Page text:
Q: You’ve lived in Florida for most of your life, and since we’re obsessed with sharks, we must ask: any close encounters? Have your friends had any?
Actually, I once spent three days in a hospital after a lemon shark separated nearly every tendon in my left foot. The bastard latched its teeth into my ankle and started furiously shaking its head. Fortunately, as an avid fan of Shark Week on the Discovery Channel, I knew what to do. So I punched the shark right in the nose, escaping its grasp before paddling to shore with my foot in hand. And that’s where the story ends, mostly because I’m not a very good liar and none of that ever actually happened. Not a second of it. Sorry. Completely untrue. But in the words of Chris Farley, “You could imagine what it’d be like if it did.” For what it’s worth, I am a serious beach bum. And I do watch Shark Week.
Q: The iphone: Is it worth it? Hell yes. The best reporting tool since LexisNexis.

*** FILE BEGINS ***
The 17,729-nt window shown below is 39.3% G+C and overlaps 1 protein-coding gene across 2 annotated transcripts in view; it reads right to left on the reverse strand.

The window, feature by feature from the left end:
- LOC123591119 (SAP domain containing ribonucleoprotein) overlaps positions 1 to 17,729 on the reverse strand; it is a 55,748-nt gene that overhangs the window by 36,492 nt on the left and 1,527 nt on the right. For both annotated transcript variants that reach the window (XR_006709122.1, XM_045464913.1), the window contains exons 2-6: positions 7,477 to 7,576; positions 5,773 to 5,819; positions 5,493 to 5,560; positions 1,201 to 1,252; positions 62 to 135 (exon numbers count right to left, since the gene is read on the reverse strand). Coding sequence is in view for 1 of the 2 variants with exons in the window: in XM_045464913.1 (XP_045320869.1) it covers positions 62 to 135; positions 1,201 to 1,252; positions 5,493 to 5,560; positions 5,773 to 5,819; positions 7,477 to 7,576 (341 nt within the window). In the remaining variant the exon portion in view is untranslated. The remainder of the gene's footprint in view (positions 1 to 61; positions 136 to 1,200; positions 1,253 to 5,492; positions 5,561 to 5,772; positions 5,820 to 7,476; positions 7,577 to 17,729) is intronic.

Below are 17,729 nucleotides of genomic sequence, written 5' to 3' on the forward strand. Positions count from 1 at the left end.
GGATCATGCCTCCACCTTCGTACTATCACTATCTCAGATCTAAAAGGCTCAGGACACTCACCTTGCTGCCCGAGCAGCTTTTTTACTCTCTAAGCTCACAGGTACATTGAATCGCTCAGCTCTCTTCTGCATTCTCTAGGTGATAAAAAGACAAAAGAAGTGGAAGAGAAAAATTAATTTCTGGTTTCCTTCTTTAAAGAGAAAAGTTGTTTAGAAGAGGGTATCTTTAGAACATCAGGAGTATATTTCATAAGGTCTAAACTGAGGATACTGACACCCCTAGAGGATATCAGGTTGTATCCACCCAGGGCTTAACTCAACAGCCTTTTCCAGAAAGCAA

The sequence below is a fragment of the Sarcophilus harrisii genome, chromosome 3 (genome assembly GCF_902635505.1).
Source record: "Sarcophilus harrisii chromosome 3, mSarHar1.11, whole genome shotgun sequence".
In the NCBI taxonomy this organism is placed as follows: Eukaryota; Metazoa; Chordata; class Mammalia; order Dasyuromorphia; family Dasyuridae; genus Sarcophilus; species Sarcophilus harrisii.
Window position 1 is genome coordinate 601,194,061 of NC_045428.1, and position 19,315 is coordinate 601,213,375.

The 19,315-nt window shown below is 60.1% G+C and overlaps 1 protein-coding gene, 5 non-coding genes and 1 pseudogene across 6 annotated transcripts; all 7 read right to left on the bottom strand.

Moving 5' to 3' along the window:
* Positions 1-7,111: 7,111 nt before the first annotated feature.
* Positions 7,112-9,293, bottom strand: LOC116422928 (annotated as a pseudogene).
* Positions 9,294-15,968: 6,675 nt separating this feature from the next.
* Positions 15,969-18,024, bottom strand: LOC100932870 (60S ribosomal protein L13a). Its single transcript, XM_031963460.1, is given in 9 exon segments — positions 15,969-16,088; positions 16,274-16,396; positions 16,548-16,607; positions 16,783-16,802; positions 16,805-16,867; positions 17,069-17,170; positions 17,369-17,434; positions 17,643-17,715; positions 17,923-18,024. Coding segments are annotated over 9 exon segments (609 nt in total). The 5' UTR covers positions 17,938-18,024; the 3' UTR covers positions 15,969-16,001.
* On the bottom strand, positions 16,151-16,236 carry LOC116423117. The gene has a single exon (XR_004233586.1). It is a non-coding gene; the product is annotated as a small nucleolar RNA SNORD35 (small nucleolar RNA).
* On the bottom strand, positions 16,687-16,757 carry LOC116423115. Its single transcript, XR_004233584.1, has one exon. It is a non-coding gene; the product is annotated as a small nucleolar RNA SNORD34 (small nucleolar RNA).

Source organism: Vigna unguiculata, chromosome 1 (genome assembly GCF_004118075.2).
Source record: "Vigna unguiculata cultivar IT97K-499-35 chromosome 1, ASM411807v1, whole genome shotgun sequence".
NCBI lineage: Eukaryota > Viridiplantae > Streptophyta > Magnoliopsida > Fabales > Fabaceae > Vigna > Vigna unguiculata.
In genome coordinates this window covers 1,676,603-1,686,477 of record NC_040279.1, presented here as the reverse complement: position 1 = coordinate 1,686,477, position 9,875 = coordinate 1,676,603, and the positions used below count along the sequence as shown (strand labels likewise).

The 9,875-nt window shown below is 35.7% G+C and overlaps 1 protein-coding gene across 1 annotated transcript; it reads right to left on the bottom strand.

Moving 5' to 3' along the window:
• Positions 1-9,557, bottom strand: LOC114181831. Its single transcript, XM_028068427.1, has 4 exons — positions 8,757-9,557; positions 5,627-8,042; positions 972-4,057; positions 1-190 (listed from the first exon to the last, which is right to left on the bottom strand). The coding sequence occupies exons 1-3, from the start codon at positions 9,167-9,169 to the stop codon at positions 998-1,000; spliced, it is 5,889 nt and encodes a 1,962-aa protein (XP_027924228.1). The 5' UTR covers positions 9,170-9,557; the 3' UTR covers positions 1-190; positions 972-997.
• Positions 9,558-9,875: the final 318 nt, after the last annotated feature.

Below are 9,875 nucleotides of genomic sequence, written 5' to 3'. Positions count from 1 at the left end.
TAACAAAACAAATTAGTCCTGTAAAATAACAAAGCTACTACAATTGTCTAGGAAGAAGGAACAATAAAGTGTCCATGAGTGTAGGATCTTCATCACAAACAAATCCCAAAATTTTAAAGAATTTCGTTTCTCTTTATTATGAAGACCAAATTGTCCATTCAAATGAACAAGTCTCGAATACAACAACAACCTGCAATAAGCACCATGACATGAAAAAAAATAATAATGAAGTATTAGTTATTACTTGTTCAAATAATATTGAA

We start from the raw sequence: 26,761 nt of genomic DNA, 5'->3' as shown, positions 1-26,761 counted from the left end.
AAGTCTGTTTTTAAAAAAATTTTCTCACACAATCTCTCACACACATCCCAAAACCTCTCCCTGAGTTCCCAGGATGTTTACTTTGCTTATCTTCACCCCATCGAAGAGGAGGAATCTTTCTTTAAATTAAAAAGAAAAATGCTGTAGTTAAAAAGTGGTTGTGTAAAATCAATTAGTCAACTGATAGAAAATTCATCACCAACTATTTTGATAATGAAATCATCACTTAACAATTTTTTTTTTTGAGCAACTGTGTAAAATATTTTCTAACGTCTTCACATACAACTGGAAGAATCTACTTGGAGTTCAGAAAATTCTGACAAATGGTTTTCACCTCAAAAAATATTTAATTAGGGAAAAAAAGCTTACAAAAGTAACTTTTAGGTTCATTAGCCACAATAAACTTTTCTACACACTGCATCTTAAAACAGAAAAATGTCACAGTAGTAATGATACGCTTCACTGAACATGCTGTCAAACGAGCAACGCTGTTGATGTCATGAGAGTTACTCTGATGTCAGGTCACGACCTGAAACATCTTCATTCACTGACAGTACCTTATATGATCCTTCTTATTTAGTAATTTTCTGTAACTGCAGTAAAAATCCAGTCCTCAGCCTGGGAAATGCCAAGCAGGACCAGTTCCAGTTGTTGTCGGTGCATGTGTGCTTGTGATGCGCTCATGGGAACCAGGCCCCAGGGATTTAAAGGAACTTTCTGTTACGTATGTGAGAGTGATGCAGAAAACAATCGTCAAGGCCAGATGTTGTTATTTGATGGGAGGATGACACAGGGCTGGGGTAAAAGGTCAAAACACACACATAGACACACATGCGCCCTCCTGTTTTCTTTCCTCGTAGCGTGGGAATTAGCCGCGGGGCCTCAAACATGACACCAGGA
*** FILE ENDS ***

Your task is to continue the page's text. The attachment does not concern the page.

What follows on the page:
Q: Favorite Friday Night Lights character? Never seen it. I’ll watch the hell out of some Entourage episodes. And I love The Wire. Otherwise, I’m not much of a TV-watcher. Unless it’s Shark Week.
Q: What’s it like to party with LeBatard? Actually, I can’t say I’ve partied much with LeBatard. But the few times I’ve been out with him, he has struck me as a Jay Gatsby type. He just stands back and watches with a smile on his face. It’s pretty cool, actually. He’s another one of the good guys.
Q: Your absolute must-read newspaper/magazine writer excluding your paper? Wright Thompson. A great friend and a terrific storyteller. That’s
what is very cool about Wright. Anytime we have the chance, we’ll saddle up to a bar, let the hours flow as fast as the booze, and just tell dozens of crazy-ass stories. But Wright also has a magical way of transforming those stories into the written word. Eventually, in about 15 years, I hope Wright gets tired of sports writing, moves to the Keys and becomes a novelist. I truly believe he could become one of the greats.
Q: You more of a Shore Club guy or a Delano guy? Tuesday nights at the Delano. Very cool scene. Both places are pretty swanky, for sure. I typically only hit that scene a few times per month, although it does treat me well typically. I really enjoy it, but I generally stick to the bar scene in Fort Lauderdale instead.
Q: Favorite 90210 character? Dylan McKay, bro. By the way, bro, did he ever hook up with Kelly Kapowski in those later episodes? Then, bro, I’d truly be envious. Bro.